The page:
Late last month, patrons visiting Grove High School were met with a change in how people access the front office during school hours.

In mid-February, school officials installed a camera system, requiring patrons to show their photo id's, and state their business before being buzzed into the building.

The move, while it came about after the latest school shooting in Florida, has been in the works for more than six months, according to Grove Superintendent Sandy Coaly.

Coaly said school officials had been discussing how to make the school's front entrance more secure.

Prior to the change, the high school's front doors led to an open hallway, with limited vision for those working in the office.

This was different than most campuses within the district, which either have a door to the school accessible only one the patron has entered the office, like in the Early Childhood Center, Lower and Upper Elementary, or a system which includes a foyer and buzzer release door, such as in the Middle School. 

Coaly said school officials discussed several options, including building a wall to create a space similar to the other campuses. The camera option was decided upon because it provides a simple way to secure the facility.

"Several parents have given feed back that it's about time, or that they were glad we've added another safety measure," Coaly said.

The back door, or student entrance of the high school, has been kept locked on a regular basis for several years. Coaly said a camera allows the person monitoring the door to buzz in students or others, once appropriate identification is presented.

Coaly believes the use of the VIPs (Volunteers in Police Service) and the district's two school resource officers, provide a layer of security for the district's students.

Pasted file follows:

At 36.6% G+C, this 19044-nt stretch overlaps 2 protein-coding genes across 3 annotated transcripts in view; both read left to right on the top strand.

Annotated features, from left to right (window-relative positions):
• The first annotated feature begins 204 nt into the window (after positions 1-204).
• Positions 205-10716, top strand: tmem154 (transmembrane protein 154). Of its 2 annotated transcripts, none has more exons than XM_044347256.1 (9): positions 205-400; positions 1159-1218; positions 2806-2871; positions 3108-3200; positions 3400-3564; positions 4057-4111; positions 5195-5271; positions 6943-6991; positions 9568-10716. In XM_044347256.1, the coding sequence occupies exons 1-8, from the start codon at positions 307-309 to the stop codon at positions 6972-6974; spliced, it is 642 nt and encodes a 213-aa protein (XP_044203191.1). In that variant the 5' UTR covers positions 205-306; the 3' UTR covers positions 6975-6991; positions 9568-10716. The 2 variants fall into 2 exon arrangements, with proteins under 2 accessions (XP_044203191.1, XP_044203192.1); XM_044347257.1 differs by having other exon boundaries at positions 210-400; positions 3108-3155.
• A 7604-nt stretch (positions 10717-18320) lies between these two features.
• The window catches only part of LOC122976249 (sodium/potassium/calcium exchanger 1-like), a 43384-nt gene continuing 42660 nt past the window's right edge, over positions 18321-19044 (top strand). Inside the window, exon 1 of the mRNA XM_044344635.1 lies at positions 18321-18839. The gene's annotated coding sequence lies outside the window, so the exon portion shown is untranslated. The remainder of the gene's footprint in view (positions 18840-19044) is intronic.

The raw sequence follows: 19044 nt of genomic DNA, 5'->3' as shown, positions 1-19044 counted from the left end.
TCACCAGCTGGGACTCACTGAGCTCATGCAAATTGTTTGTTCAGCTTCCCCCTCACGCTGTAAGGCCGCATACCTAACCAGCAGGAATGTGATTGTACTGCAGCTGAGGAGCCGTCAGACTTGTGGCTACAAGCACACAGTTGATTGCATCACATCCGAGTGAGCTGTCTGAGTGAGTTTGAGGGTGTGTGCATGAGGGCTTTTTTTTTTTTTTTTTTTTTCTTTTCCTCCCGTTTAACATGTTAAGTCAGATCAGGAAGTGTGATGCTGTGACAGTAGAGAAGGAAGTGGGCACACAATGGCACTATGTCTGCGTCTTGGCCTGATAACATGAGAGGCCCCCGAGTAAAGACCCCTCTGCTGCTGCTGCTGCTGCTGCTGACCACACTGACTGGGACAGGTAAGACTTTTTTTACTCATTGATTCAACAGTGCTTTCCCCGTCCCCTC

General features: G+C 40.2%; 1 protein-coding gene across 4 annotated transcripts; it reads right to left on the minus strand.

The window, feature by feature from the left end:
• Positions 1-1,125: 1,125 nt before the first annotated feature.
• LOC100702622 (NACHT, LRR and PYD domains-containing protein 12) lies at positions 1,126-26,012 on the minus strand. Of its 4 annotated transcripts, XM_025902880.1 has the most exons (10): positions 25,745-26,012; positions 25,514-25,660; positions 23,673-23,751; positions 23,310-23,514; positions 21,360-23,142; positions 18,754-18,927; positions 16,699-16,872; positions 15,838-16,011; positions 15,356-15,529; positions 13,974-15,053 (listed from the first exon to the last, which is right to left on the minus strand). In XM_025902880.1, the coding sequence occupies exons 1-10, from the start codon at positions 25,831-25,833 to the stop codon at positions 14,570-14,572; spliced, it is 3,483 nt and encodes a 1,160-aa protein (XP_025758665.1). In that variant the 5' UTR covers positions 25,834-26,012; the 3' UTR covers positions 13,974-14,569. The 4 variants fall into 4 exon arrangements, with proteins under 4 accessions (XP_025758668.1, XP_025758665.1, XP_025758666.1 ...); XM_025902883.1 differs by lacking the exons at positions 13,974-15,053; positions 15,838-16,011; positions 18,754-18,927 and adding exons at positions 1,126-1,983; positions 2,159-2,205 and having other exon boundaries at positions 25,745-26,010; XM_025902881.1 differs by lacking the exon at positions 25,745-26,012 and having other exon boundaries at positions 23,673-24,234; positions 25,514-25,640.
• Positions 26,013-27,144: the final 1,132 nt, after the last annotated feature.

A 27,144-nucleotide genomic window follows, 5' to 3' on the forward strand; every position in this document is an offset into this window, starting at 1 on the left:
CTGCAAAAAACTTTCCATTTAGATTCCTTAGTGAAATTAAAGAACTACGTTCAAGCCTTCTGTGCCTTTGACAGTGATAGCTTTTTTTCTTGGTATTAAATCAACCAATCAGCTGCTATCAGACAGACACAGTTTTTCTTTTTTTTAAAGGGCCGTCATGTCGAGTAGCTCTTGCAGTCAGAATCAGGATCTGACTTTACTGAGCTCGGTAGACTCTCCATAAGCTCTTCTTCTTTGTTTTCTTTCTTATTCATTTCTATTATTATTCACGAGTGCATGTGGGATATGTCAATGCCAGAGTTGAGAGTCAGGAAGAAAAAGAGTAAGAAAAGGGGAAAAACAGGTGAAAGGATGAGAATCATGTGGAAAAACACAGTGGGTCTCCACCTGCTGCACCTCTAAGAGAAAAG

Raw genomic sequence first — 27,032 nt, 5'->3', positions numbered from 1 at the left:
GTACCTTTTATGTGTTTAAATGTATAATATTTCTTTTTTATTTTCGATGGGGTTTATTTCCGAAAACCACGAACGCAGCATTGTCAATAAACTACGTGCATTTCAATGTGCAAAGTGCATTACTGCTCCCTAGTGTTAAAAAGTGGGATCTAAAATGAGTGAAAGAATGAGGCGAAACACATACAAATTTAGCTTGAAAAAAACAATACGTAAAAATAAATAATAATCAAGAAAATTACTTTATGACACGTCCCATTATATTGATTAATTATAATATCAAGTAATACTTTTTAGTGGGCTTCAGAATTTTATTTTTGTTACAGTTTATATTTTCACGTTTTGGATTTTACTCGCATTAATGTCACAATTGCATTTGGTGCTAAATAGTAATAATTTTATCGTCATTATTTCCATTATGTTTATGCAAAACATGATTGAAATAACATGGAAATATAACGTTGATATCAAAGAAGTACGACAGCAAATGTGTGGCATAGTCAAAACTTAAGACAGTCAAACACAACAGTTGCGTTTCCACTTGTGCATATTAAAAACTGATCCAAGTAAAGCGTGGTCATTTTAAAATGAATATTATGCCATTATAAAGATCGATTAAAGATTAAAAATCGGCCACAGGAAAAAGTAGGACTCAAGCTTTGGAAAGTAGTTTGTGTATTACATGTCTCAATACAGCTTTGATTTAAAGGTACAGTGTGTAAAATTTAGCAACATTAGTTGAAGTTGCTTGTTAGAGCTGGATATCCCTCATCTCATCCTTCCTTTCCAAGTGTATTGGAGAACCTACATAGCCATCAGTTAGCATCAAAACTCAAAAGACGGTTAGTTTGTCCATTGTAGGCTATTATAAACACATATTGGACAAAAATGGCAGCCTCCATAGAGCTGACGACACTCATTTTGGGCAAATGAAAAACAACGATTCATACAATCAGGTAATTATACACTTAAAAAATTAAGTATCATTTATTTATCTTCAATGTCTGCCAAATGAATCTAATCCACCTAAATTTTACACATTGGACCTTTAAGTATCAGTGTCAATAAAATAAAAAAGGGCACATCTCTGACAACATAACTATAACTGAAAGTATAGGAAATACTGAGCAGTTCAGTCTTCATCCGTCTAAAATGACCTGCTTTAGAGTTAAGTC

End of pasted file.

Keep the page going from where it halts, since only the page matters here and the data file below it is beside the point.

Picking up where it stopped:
John Sherman and Tracy Bloss, with the Grove Police Department, share in the responsibilities as the district's two SRO's. 

Bloss has served in the role for almost 14 years, while Sherman began in August 2013. His position was created following the school shooting in Newtown, Connecticut. 

"Safety is always on our front burners," Coaly said. "We never back off. It's always on the forefront of our thoughts."

Coaly said she constantly asks parents, as well as teachers and students, to be aware of their surroundings.

"If you think you see something, check it out, don't blow it off," Coaly said she asks everyone within the district. 

This she said, includes checking on strange behaviors of both adults and students, to something which simply appears out of place. 

Coaly said having VIPs patrol the campuses each day has added a layer of protection because they constantly check doors to make sure they are secure, as well as watch for unusual patterns of behavior.

"I just want all of us to be safe," Coaly said. "VIPs are worth their weight in gold."

Adding resources

Currently the city of Grove and the school system split the costs for having two school resource officers, with the school providing at least $50,000 to the city.

Those two officers rotate among the buildings, on a random basis, each day.

Coaly said some parents have asked why the district does not place a school resource officer at each campus. She anticipates it would cost at least $150,000 to add three more officers - unless the city split the cost.

Grove Police Chief Mark Morris said the city's budget is not structured in such a way to absorb an additional $75,000 worth of funding for three more additional SROs.

He said it costs more than $100,000 to pay and equip Bloss and Sherman. This includes providing vehicles, uniforms, weapons and safety equipment. 

"Both [Sherman and Bloss] visit all of the campuses each day," Morris said. "Sherman is typically at the high school, but also goes to the other campuses."

At least six VIPs patrol the school campuses on any given week. At least one to two are on duty in the mornings, while another two are on duty during the afternoon."